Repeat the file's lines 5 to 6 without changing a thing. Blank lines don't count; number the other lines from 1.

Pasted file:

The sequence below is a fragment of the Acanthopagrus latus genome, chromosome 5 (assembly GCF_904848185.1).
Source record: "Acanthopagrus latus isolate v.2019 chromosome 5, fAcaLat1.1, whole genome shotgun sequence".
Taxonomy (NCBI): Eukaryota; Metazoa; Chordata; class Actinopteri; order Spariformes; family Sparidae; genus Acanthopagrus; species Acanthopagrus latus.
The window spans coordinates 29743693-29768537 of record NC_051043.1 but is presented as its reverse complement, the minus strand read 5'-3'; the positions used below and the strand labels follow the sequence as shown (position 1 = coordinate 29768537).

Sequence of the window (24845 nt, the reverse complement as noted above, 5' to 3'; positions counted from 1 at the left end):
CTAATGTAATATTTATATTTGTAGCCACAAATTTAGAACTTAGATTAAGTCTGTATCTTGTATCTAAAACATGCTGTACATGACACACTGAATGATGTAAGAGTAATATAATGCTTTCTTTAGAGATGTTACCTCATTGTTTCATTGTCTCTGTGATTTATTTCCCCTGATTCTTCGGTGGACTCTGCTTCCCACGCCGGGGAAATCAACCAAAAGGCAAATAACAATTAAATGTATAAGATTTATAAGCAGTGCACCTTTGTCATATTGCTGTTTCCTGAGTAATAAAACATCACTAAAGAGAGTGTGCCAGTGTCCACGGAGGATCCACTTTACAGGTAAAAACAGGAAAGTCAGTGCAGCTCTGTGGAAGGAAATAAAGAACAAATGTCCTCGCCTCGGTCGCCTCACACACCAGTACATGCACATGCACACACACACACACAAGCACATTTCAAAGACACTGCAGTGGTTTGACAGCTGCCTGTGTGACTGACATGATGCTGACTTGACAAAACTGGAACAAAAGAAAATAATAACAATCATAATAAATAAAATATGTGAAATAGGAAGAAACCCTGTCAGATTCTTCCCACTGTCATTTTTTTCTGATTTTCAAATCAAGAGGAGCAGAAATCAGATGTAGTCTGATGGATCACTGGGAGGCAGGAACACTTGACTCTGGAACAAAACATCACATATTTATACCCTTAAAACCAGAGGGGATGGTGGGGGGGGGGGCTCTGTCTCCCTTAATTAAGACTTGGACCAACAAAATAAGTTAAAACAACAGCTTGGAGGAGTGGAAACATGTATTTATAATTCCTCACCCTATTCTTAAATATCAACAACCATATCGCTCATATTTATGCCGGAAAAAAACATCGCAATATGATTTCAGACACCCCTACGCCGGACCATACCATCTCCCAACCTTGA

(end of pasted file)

Sequence of the window (24845 nt, the reverse complement as noted above, 5' to 3'; positions counted from 1 at the left end):
CTAATGTAATATTTATATTTGTAGCCACAAATTTAGAACTTAGATTAAGTCTGTATCTTGTATCTAAAACATGCTGTACATGACACACTGAATGATGTAAGAGTAATATAATGCTTTCTTTAGAGATGTTACCTCATTGTTTCATTGTCTCTGTGATTTATTTCCCCTGATTCTTCGGTGGACTCTGCTTCCCACGCCGGGGAAATCAACCAAAAGGCAAATAACAATTAAATGTATAAGATTTATAAGCAGTGCACCTTTGTCATATTGCTGTTTCCTGAGTAATAAAACATCACTAAAGAGAGTGTGCCAGTGTCCACGGAGGATCCACTTTACAGGTAAAAACAGGAAAGTCAGTGCAGCTCTGTGGAAGGAAATAAAGAACAAATGTCCTCGCCTCGGTCGCCTCACACACCAGTACATGCACATGCACACACACACACACAAGCACATTTCAAAGACACTGCAGTGGTTTGACAGCTGCCTGTGTGACTGACATGATGCTGACTTGACAAAACTGGAACAAAAGAAAATAATAACAATCATAATAAATAAAATATGTGAAATAGGAAGAAACCCTGTCAGATTCTTCCCACTGTCATTTTTTTCTGATTTTCAAATCAAGAGGAGCAGAAATCAGATGTAGTCTGATGGATCACTGGGAGGCAGGAACACTTGACTCTGGAACAAAACATCACATATTTATACCCTTAAAACCAGAGGGGATGGTGGGGGGGGGGGCTCTGTCTCCCTTAATTAAGACTTGGACCAACAAAATAAGTTAAAACAACAGCTTGGAGGAGTGGAAACATGTATTTATAATTCCTCACCCTATTCTTAAATATCAACAACCATATCGCTCATATTTATGCCGGAAAAAAACATCGCAATATGATTTCAGACACCCCTACGCCGGACCATACCATCTCCCAACCTTGA